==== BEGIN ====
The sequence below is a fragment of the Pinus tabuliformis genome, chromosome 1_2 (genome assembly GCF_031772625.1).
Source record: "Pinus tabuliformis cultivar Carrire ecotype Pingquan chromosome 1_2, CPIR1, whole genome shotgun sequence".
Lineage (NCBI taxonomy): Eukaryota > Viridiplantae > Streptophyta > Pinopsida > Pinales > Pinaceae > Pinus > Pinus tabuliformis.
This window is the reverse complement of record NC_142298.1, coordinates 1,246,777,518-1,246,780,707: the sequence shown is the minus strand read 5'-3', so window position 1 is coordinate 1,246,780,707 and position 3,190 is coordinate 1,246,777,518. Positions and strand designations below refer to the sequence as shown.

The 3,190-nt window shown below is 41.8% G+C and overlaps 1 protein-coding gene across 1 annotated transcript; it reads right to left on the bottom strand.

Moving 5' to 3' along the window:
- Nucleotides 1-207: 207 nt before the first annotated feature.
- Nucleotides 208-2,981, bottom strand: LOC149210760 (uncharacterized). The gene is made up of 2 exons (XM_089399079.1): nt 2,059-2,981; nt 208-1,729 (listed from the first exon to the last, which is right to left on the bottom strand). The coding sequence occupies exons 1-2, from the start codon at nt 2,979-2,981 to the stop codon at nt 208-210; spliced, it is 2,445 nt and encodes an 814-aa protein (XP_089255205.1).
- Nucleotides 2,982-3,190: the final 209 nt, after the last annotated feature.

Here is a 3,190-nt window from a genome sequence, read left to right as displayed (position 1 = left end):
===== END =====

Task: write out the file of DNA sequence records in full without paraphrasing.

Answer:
The sequence below is a fragment of the Pinus tabuliformis genome, chromosome 1_2 (genome assembly GCF_031772625.1).
Source record: "Pinus tabuliformis cultivar Carrire ecotype Pingquan chromosome 1_2, CPIR1, whole genome shotgun sequence".
Lineage (NCBI taxonomy): Eukaryota > Viridiplantae > Streptophyta > Pinopsida > Pinales > Pinaceae > Pinus > Pinus tabuliformis.
This window is the reverse complement of record NC_142298.1, coordinates 1,246,777,518-1,246,780,707: the sequence shown is the minus strand read 5'-3', so window position 1 is coordinate 1,246,780,707 and position 3,190 is coordinate 1,246,777,518. Positions and strand designations below refer to the sequence as shown.

The 3,190-nt window shown below is 41.8% G+C and overlaps 1 protein-coding gene across 1 annotated transcript; it reads right to left on the bottom strand.

Moving 5' to 3' along the window:
- Nucleotides 1-207: 207 nt before the first annotated feature.
- Nucleotides 208-2,981, bottom strand: LOC149210760 (uncharacterized). The gene is made up of 2 exons (XM_089399079.1): nt 2,059-2,981; nt 208-1,729 (listed from the first exon to the last, which is right to left on the bottom strand). The coding sequence occupies exons 1-2, from the start codon at nt 2,979-2,981 to the stop codon at nt 208-210; spliced, it is 2,445 nt and encodes an 814-aa protein (XP_089255205.1).
- Nucleotides 2,982-3,190: the final 209 nt, after the last annotated feature.

Here is a 3,190-nt window from a genome sequence, read left to right as displayed (position 1 = left end):